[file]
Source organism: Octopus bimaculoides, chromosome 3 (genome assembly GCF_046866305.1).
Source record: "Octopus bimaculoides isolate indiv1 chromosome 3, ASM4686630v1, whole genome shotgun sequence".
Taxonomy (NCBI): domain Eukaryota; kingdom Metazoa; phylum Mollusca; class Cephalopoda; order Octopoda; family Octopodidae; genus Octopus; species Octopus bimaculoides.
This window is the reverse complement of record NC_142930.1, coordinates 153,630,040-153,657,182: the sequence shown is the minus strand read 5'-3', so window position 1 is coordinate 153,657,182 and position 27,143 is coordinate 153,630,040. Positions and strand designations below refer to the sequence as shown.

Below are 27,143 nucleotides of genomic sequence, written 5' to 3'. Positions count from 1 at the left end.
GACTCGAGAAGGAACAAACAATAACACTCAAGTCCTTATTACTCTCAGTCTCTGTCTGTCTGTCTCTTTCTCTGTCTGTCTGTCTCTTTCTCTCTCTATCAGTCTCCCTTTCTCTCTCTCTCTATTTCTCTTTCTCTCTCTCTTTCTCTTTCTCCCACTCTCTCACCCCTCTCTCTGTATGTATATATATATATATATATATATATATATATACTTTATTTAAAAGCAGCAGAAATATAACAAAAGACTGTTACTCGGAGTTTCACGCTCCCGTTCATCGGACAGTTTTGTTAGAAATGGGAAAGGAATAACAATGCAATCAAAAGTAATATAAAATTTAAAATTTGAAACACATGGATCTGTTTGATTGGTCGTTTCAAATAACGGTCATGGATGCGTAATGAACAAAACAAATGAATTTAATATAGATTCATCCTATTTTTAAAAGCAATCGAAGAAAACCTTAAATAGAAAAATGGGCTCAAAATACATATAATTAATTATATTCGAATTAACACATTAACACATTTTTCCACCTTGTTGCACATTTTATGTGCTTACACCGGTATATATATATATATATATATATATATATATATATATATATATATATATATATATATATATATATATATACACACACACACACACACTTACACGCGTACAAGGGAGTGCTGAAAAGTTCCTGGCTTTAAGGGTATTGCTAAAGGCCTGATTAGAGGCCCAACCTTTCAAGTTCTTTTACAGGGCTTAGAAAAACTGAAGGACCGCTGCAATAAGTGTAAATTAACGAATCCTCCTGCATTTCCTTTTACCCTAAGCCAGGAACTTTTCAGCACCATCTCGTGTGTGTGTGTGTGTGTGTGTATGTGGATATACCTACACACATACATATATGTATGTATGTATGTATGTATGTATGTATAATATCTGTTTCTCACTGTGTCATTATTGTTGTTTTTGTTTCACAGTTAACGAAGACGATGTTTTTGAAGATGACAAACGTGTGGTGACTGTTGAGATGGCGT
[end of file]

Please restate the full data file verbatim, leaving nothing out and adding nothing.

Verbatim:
Source organism: Octopus bimaculoides, chromosome 3 (genome assembly GCF_046866305.1).
Source record: "Octopus bimaculoides isolate indiv1 chromosome 3, ASM4686630v1, whole genome shotgun sequence".
Taxonomy (NCBI): domain Eukaryota; kingdom Metazoa; phylum Mollusca; class Cephalopoda; order Octopoda; family Octopodidae; genus Octopus; species Octopus bimaculoides.
This window is the reverse complement of record NC_142930.1, coordinates 153,630,040-153,657,182: the sequence shown is the minus strand read 5'-3', so window position 1 is coordinate 153,657,182 and position 27,143 is coordinate 153,630,040. Positions and strand designations below refer to the sequence as shown.

Below are 27,143 nucleotides of genomic sequence, written 5' to 3'. Positions count from 1 at the left end.
GACTCGAGAAGGAACAAACAATAACACTCAAGTCCTTATTACTCTCAGTCTCTGTCTGTCTGTCTCTTTCTCTGTCTGTCTGTCTCTTTCTCTCTCTATCAGTCTCCCTTTCTCTCTCTCTCTATTTCTCTTTCTCTCTCTCTTTCTCTTTCTCCCACTCTCTCACCCCTCTCTCTGTATGTATATATATATATATATATATATATATATATACTTTATTTAAAAGCAGCAGAAATATAACAAAAGACTGTTACTCGGAGTTTCACGCTCCCGTTCATCGGACAGTTTTGTTAGAAATGGGAAAGGAATAACAATGCAATCAAAAGTAATATAAAATTTAAAATTTGAAACACATGGATCTGTTTGATTGGTCGTTTCAAATAACGGTCATGGATGCGTAATGAACAAAACAAATGAATTTAATATAGATTCATCCTATTTTTAAAAGCAATCGAAGAAAACCTTAAATAGAAAAATGGGCTCAAAATACATATAATTAATTATATTCGAATTAACACATTAACACATTTTTCCACCTTGTTGCACATTTTATGTGCTTACACCGGTATATATATATATATATATATATATATATATATATATATATATATATATATATATATATATATATATATACACACACACACACACACTTACACGCGTACAAGGGAGTGCTGAAAAGTTCCTGGCTTTAAGGGTATTGCTAAAGGCCTGATTAGAGGCCCAACCTTTCAAGTTCTTTTACAGGGCTTAGAAAAACTGAAGGACCGCTGCAATAAGTGTAAATTAACGAATCCTCCTGCATTTCCTTTTACCCTAAGCCAGGAACTTTTCAGCACCATCTCGTGTGTGTGTGTGTGTGTGTGTATGTGGATATACCTACACACATACATATATGTATGTATGTATGTATGTATGTATGTATAATATCTGTTTCTCACTGTGTCATTATTGTTGTTTTTGTTTCACAGTTAACGAAGACGATGTTTTTGAAGATGACAAACGTGTGGTGACTGTTGAGATGGCGT